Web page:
Displaying items by tag: Spinnaker
In the past 15 years, spinnaker options have increased considerably. Prior to that, it was fairly straightforward. You bought a light air symmetric spinnaker, a heavy air version of the same, and maybe a reaching spinnaker. In recent years, however, asymmetric spinnakers have become a lot more efficient and some yacht builders, particularly J Boats, feature them almost exclusively on their models.
The following is an analysis of which option is better for racing inshore/offshore.
First the pros and cons of each option:
- Easier trimmed and handled
- IRC rating allows larger asymmetric spinnakers for the same rating, relative to symmetric spinnakers
- Very efficient when reaching as the shape allows better exhaust of the air across the leeward side of the mainsail.
- Code zero models (very flat asymmetrics for close reaching) is a must for offshore boats
- Needs a sprit or prodder to set them properly away from the bow.
- They don’t run as deep and efficiently as symmetric spinnakers.
- In heavy air, they sometimes can wrap around the forestay when gybing
- Time is always lost gybing, compared to boats with poles
- Once above 12 knots, they are very efficient running with pole pulled back.
- Tactically, they offer an experienced crew greater options downwind.
- Very little time lost while gybing.
- Expensive on IRC rating – On a J/109, converting to a symmetric costs about 7 points if you want the same sized spinnaker
- Not as efficient when reaching due to shape
- More difficult to hoist and trim properly
At UK Sailmakers Ireland, we had a J/109 client that opted to go for symmetric spinnakers on a boat that is designed for A-sails. Before we went down this route, we did extensive testing and trial certs to see what the benefits would be. We found that there is no perfect answer. If you were able to have two IRC certificates (one symmetric, one asymmetric), and be able to select which one, each race, then you would have both set-ups.
However, IRC does not allow this, and most regattas insist you don’t change your cert in the last 10 days before a regatta, as long-range weather forecast details may play a part in your decision.
A-sails are generally more efficient on normal cruisers in less than 12 knots than symmetric spinnakers. Why?
Up to 12 knots, most symmetric boats struggle to get their spinnaker poles back far enough, as the spinnaker will collapse. So, an A2 asymmetric boat will likely be able to run as deep as an S2 symmetric boat, but the A2 asymmetric usually will have a larger spinnaker area and a lower rating. IRC, it appears, penalises a boat with a pole by about seven points (on a J/109), for the ability to be able to pull the pole back and go deep.
In light airs, if you can’t get the pole back, then you are at a disadvantage. Add to that, an asymmetric sail is more efficient going at higher angles compared to boats with symmetric spinnakers.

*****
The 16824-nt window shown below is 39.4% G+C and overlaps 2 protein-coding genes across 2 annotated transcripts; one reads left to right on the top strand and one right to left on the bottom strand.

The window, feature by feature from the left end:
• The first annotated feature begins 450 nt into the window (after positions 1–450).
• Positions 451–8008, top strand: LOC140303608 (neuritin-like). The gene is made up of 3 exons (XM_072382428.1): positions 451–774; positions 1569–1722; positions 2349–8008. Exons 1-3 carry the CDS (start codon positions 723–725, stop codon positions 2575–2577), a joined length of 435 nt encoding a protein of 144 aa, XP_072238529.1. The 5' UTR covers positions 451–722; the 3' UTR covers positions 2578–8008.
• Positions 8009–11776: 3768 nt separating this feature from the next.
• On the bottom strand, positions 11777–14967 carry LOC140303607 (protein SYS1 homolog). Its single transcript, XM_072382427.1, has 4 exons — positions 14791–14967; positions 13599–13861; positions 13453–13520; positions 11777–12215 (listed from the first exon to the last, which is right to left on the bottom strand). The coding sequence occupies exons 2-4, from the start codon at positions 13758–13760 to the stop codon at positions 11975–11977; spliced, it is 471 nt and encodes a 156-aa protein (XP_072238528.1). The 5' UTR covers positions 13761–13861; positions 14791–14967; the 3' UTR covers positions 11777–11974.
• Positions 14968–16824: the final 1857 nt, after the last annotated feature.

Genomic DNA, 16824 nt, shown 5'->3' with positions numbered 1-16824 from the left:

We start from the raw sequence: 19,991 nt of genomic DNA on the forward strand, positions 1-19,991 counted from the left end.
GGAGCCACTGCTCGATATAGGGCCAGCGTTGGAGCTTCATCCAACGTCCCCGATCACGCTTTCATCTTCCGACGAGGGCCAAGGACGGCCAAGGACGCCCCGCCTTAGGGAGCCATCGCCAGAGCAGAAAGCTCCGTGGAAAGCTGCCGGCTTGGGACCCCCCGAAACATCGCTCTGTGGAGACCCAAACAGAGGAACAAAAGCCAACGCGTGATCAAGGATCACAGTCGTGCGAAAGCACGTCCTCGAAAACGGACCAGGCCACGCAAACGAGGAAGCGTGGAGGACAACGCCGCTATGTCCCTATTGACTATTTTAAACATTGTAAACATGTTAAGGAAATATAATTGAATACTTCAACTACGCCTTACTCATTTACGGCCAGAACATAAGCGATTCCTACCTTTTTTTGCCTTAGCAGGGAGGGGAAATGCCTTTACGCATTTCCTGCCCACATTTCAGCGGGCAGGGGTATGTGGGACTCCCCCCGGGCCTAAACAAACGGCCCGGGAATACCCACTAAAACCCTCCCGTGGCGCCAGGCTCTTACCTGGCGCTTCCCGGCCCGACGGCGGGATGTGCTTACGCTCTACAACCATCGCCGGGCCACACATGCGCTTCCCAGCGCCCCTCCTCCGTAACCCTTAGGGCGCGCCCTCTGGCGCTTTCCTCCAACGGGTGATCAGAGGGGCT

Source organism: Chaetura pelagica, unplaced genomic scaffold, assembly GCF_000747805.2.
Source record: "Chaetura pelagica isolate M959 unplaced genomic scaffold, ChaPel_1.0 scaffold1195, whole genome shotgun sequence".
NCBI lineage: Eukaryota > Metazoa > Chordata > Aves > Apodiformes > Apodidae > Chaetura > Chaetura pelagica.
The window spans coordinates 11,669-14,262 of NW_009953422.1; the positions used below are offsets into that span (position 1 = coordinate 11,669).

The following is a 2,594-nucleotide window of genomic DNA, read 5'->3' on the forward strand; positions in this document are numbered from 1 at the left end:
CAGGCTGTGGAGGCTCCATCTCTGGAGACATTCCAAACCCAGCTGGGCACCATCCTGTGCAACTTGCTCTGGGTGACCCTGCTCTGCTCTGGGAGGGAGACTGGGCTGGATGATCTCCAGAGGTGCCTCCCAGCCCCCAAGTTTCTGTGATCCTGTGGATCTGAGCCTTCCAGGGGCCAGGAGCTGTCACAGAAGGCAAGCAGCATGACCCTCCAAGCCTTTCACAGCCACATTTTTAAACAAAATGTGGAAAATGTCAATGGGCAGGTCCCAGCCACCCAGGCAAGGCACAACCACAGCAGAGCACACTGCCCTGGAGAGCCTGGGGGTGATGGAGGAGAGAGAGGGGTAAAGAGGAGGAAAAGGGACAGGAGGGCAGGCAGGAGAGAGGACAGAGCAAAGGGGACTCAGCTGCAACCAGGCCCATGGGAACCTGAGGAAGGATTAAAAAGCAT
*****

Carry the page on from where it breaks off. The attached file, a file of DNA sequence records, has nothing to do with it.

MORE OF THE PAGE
Symmetric spinnakers are more efficient running in more than 14 knots. Why?
Once a symmetric boat can get its pole fully back, it can normally nearly run square, or maybe 10 degrees off square. A similar designed boat with an asymmetric spinnaker will likely go the same speed but be 10 degrees or higher. When the two boats get to the bottom mark, the symmetric boat has likely pulled out 30 to 60 seconds. Add to this, the symmetric boat can throw in gybes easily to stay in wind or get away from other boats' wind shadows, and the gain becomes even larger. If the wind gets up to 20 knots or more running, the symmetric boats have an even bigger advantage.
Asymmetric boats are generally more efficient offshore and on Coastal racing
This is because the two scenarios above relate to running square downwind, as you would have in Windward Leeward racing. On offshore and coastal races, often there is a lot of reaching and broad reaching. The A sail boats then have their rating advantage, and the efficiency of the A sail when reaching.
What are the crewing considerations?
Trimming a symmetric spinnaker is considerably more difficult to do well, than trimming an Asymmetric spinnaker. A symmetric spinnaker needs the sheet adjusted constantly, the guy adjusting the angle of the pole is constantly being adjusted, as is the pole height and the spinnaker tweaker.
On an Asymmetric sail, it is generally just the A sail sheet that is adjusted. You may move the tackline up and down, but not that much. As a result, to get the best out of a symmetrical spinnaker, more good crew are needed to trim it well.
What about boats having both sail setups?
Any boat opting for a symmetric setup should also be planning to take some Asymmetric spinnakers as well. To do this efficiently, it needs a small sprit or prodder, to use with the A-sail for reaching conditions. The IRC rule allows a prodder (or sprit) on a symmetrically configured boat, as long as the prodder does not extend out further than the pole does.
However, the A sail size (SPA) on these A sails cannot be any bigger than the largest symmetric spinnaker. So in the case of our J109 which went Symmetric, we opted for a 102 sq. metre Symmetric spinnaker, which is six sq metres smaller than the Class A sail size. This saved two points off the rating, so the seven-point hit for the pole was lessened to five points overall. The new A sails added, to cover her reaching requirements were a code 0 for light air reaching and an AO, for light air running. The AO can be used off the prodder, or can also be transferred to a lowered pole, with the pole being pulled back to allow further depth.
For an existing Symmetrical boat, changing to No pole and just using A sails would require,
- A sprit
- New Spinnaker specific A sail sheets
- New Asymmetrical spinnakers
- A tack line to attach the A sail to the Sprit
For an existing A sailboat, to go to symmetrical configuration requires,
- A pole
- A track on the mast
- additional Blocks etc. to cover sheets and guys and pole downhaul
- Symmetrical spinnakers and perhaps some A sails as well.
For someone ordering a new boat—it is best to try and incorporate both options from day one, even if only opting for one setup.
So, which option to go for?
As I said in my opening paragraph, there is no perfect choice, but here is a quick plan:
- For Light planing boats - Go A sail, as you will always be going higher angles
- For short-handed - A sail is a lot easier for Handling
- For Offshore/Coastal - A sail will likely be best, as more reaching than running
- For Inshore, in lighter air areas, go A-sail
- For Inshore in stronger wind areas - go Symmetric
- For Inshore in mixed conditions - Either works, but Symmetric with a good crew might just have the edge if you also have some good A sail options as well.
The yacht pictured above this week is definitely not aground, though it is at a critical angle.